From surviving (just) to thriving.
There is nothing scarier than your baby going stiff and turning blue as they gasp for air. This seizure was how I first found out that there was something wrong with my beautiful 5 y.o. boy Harry. When I decided to have a baby solo, I knew it would be hard but I certainly didn’t realise just how hard.
Sometimes when I kiss him goodnight, I still can’t believe how close I came to never experiencing motherhood. Even though it has been hard, I thank my lucky stars and I’d do it all again.
I first tried IVF when I reached forty and still hadn’t met that ‘special someone’. I remember so clearly how devastated I was when I got my period after the third, and at the time my final embryo transfer.
So, I did the only thing someone who’s completely devastated can do: pick myself up and try to get on with my single, fancy-free life.
My child-free, single life
I spent the next three years as a backing singer in a band, touring and gigging. Though this was the definition of ‘fancy-free’ fun, I was pretty miserable, and not just because of being single and childless. For years I had suffered from horrendous anxiety and bouts of depression. I coped by self-medicating, drinking too much, among other things, and partying to distract myself.
Thankfully, I also intermittently tried to look after myself—exercising in spurts and doing lots of yoga, although, I never really got yoga completely.
Turning my mental health around
I've lost count of the number of counsellors I saw. But when I went to India, like so many anxious and stressed people before me, something clicked. I didn’t set out to ‘find a guru’ or even to become a yoga teacher: I wasn’t really on a spiritual journey.
I had a bad back and figured that yoga teacher training would be the best way to both understand yoga and help with my pain. I was genuinely surprised when the horrible ruminations and anxiety pretty much stopped.
But there was no doubt about it: living mindfully and practicing meditation daily saved me from myself. I remember telling people “It’s as if every part of the jigsaw puzzle just fit together.”
Having been seeking a remedy for decades, I was absolutely hooked on this new-found way of living. I started teaching yoga and was obsessed with learning as much as I could about mindfulness—listening to podcasts, reading books and learning from my amazing yoga mentor.
Finally becoming a mum – the best days of my life
After India and touring with my band in the UK (though I didn’t party hard as I was over the lifestyle by now) I decided to give IVF another, final, shot. Incredibly, the first embryo transfer worked.
When Harry was born, though, things were tricky from the very start. I was the happiest I had ever been, but feeding was so hard. I had to be completely still, sitting bolt upright.
Because Harry was so tricky to feed, we hardly went out. He had lots of gut issues and was diagnosed with cow’s milk protein allergy at six weeks old. He slept well, though, and was mainly a very happy baby. Then when he was one-year-old, he had his first big seizure.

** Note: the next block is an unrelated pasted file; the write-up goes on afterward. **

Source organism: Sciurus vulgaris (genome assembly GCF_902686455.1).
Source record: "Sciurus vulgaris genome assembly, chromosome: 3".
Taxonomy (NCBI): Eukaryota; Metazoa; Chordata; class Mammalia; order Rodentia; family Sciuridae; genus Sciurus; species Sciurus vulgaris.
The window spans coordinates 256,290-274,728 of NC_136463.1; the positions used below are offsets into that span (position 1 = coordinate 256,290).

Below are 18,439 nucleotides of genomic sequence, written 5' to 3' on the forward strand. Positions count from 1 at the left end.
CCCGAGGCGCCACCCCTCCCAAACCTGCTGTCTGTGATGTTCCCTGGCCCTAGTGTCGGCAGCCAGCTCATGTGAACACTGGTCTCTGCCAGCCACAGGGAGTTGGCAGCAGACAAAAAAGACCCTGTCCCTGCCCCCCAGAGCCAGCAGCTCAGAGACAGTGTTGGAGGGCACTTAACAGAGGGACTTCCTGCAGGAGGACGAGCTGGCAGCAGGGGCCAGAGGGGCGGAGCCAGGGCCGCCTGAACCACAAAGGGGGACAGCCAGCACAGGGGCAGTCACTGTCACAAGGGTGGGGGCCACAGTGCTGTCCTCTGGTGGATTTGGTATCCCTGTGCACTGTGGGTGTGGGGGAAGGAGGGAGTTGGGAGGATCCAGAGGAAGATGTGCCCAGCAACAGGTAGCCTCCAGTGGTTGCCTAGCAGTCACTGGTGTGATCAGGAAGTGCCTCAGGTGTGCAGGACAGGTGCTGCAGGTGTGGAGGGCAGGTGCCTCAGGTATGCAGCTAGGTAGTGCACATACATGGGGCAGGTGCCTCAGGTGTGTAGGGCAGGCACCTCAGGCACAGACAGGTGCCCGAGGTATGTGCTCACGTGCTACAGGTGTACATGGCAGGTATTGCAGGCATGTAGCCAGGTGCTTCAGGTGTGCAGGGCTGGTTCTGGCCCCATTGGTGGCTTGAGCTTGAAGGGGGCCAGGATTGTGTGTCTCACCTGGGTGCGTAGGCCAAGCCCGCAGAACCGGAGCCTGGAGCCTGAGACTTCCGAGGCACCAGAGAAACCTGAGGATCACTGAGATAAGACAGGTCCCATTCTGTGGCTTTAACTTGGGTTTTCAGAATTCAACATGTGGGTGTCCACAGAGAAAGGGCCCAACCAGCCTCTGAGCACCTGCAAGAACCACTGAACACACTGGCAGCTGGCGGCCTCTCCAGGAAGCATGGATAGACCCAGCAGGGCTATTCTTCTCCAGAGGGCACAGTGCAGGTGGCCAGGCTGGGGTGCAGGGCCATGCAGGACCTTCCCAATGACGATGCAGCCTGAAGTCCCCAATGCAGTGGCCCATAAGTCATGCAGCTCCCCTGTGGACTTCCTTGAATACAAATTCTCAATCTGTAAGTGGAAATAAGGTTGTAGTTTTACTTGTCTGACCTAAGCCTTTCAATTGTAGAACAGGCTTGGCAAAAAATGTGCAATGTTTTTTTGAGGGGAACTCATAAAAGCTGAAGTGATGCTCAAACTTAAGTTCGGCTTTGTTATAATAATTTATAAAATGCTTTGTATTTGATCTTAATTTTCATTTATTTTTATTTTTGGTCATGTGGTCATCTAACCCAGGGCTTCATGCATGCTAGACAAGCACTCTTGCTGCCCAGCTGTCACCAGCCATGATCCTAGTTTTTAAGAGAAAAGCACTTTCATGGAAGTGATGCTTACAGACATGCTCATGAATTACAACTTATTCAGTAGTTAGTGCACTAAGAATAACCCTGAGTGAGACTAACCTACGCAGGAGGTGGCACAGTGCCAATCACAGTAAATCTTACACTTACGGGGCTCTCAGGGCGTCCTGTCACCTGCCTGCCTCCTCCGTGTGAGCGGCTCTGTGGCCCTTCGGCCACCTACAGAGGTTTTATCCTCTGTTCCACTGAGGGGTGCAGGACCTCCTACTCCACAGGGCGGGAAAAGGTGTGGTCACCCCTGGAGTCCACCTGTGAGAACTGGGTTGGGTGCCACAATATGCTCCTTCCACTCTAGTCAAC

Things got really hard
Even though he was incredibly stiff I managed to get him out of his high chair and to call an ambulance. This was the start of a nightmare.
He had terrible gut issues and would be writhing around in pain in the middle of the night, and I would have the phone ready to call an ambulance. Over the next 14 months, he had four seizures. It wasn’t until later that I discovered seizures are common in kids with Autism.
The ‘terrible twos’ were hell on earth. Tantrums were so incredibly out of control. He was literally like a wild animal. I can’t describe the nerve-shattering experience of him thrashing around, crying, as I tried to get him into the car seat or pram.
Around the same time, sleeping for him became a nightmare. He would literally be jumping, spitting, crying, smashing his body around, and it would take 1-2 hours to settle him at night. He’d wake again at 1 am and not go back to sleep.
Eventually his childcare said they were concerned there was something going on developmentally.
The only way was up – seeking help
Under the guidance of a dietician, when Harry was three, we changed his diet. This made a huge difference. So did seeing a developmental paediatrician a few months later, as she helped us get on top of Harry’s sleep problems.
During a long diagnostic period, the Occupational Therapist gave us strategies to help Harry regulate his sensory processing issues. So, by the time we got his diagnosis of Autism at four and a half we were in a much, much better place. That was a little over a year ago.
All this time, I’d kept up my meditation practice and exercised when I could, and had been building my own business. I got some great clients and consistent, incredible feedback about the work I was doing, bringing stress management and mindfulness into other people’s lives.
Finally we are thriving
Although there are still challenges that we face together, finally, we are both thriving. One of the silver linings of all these challenges is that I can relate to others who are facing incredibly challenging, stressful times more than I ever could before.
All of the strategies that I share with others to manage stress have been tried and tested under extreme circumstances! And when I kiss him goodnight, I’m not just grateful for his extraordinary mind and his love and affection—I’m grateful that we are flourishing and can enjoy our life together once and for all.